The development of a new model for lifelong learning
Today’s students can expect to live until they are about 100 years old. They will likely remain in the job market until they are at least 75 and work for approximately 60 years in two to three different careers.
A ground-breaking model for lifelong learning called CBS Kontinuum (CBS K) is under development at CBS. The initiative stems from societal developments indicating that in future people will be on the labour market until they reach the age of 75 and have careers lasting over six decades. What is more, being a lifelong student will go hand in hand with having a career. CBS is continuously pilot testing the thoughts and ideas that grow out of Kontinuum’s work – most recently a new conversational format in which CBS researchers meet cultural figures, politicians, and people from the business community.
To meet this development, it is necessary to have learning opportunities that go far beyond what universities offer today. The current system is set up to teach students to prepare them for their first job, after which formal learning ceases – unless perhaps a master’s degree is added later as a supplement.
This is the underlying reason why CBS is working intensively on the development of a new model for lifelong learning. Once fully developed and implemented, CBS K – as the initiative is known – will turn upside down the way CBS and society approach lifelong learning in general.
One of the basic ideas behind CBS K is that being a student will become an ongoing part of one’s life, to the same high degree as one’s career. Getting there will not be straightforward, however, as doing so presupposes far greater interaction between CBS and society, emphasises Rasmus Johnsen, PhD, associate professor and Associate Dean for Lifelong Learning at CBS. He states:
“As a university we must, for instance become better at facilitating learning in various sectors, and instead of solely providing academic knowledge, we must also help shape academic values and work to make them useful.”
Research for society
An example of this is the establishment of the learning community Bowline in the restaurant industry, which includes several leading Copenhagen restaurants. In collaboration with leaders in the industry, CBS established a working group on economic survival in the COVID-19 era with the participation of accounting experts, restaurant owners and CBS researchers. Another working group, which focused on gender and diversity, included union representatives and people from the Copenhagen Hospitality College, in addition to restaurant owners and CBS researchers.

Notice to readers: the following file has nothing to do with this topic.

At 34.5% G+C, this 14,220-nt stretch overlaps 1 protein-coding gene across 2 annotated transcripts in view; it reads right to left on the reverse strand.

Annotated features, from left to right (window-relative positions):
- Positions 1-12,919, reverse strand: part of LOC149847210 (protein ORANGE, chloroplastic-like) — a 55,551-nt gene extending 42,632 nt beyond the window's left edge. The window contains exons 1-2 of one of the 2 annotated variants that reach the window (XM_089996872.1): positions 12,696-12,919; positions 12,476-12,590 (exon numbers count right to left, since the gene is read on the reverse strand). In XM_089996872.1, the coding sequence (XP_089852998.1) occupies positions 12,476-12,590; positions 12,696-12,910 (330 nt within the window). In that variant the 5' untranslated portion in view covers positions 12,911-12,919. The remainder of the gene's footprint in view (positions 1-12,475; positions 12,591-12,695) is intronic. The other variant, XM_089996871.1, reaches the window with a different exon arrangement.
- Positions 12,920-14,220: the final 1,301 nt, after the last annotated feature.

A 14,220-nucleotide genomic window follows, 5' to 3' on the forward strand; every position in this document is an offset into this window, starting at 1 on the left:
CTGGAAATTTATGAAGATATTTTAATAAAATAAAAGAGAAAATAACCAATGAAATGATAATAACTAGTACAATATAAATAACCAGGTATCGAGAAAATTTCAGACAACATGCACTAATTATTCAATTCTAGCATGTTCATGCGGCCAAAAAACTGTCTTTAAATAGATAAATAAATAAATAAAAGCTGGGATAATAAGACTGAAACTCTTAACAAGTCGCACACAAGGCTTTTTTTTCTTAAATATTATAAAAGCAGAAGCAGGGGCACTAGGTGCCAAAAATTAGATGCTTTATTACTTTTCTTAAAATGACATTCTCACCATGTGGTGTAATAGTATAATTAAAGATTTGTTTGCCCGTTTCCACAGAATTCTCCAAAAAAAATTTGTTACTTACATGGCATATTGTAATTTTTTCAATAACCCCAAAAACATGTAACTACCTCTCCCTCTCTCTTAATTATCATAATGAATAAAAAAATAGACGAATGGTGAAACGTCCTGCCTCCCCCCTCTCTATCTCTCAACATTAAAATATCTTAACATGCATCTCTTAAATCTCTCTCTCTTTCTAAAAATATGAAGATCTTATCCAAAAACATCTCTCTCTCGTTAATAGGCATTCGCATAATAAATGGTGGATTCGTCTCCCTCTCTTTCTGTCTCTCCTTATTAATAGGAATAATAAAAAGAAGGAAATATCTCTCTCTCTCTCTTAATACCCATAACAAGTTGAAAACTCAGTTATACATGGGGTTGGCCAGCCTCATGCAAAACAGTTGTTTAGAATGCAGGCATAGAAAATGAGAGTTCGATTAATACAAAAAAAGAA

While developing CBS K, innovative ideas and concepts are constantly coming to life. The most promising ideas are tested in specific pilot projects that focus on new ways of creating interaction between CBS and society.
This applies to the pilot project called City Lights. Due to the coronavirus, indoor meetings were no longer possible – but going for walks remedied this situation. For City Lights, CBS researchers got together with artists, cultural figures, politicians and business leaders before dividing themselves into small groups to walk between various restaurants, where they had a bit to eat and drink while discussing how the break that COVID-19 afforded could be used constructively as a space for reflection on reopening the city.
“Up to the 2021 summer holiday about 100 people had participated in these walks, and this new way of conversing proved so rewarding that participants will continue into the autumn and possibly onward,” enthuses Johnsen.
Johnsen says that the experience gained from the pilot projects is part of the work going forward in the development of CBS K. A picture is beginning to emerge of how the new model for lifelong learning will take shape in its final form. As Johnsen explains:
“We would like to approach lifelong learning with a holistic understanding that combines employability with personal and community development. A commitment is required that can create change and solutions that benefit a sustainable, democratic development of society.” He continues:
“We envision a model wherein learners enter into an ongoing relationship with the university and continuously update their knowledge and skills – from their first day as a student to their last day in the job force.”
CBS Kontinuum is expected to be launched in mid-2022.
Would you like to know more?
For more information, please contact Rasmus Johnsen at firstname.lastname@example.org